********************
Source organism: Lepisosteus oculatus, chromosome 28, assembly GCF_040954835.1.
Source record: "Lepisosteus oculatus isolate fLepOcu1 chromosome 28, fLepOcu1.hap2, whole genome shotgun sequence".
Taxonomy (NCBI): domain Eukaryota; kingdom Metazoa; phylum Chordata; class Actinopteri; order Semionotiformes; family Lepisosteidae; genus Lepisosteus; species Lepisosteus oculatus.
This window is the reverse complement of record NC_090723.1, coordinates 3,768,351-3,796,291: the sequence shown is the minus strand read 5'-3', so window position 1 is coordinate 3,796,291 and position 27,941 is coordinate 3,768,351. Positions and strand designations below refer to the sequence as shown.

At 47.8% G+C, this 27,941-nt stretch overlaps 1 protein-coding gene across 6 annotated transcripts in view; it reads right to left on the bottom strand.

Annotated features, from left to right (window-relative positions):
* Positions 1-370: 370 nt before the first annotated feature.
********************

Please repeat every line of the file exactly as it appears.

Source organism: Lepisosteus oculatus, chromosome 28, assembly GCF_040954835.1.
Source record: "Lepisosteus oculatus isolate fLepOcu1 chromosome 28, fLepOcu1.hap2, whole genome shotgun sequence".
Taxonomy (NCBI): domain Eukaryota; kingdom Metazoa; phylum Chordata; class Actinopteri; order Semionotiformes; family Lepisosteidae; genus Lepisosteus; species Lepisosteus oculatus.
This window is the reverse complement of record NC_090723.1, coordinates 3,768,351-3,796,291: the sequence shown is the minus strand read 5'-3', so window position 1 is coordinate 3,796,291 and position 27,941 is coordinate 3,768,351. Positions and strand designations below refer to the sequence as shown.

At 47.8% G+C, this 27,941-nt stretch overlaps 1 protein-coding gene across 6 annotated transcripts in view; it reads right to left on the bottom strand.

Annotated features, from left to right (window-relative positions):
* Positions 1-370: 370 nt before the first annotated feature.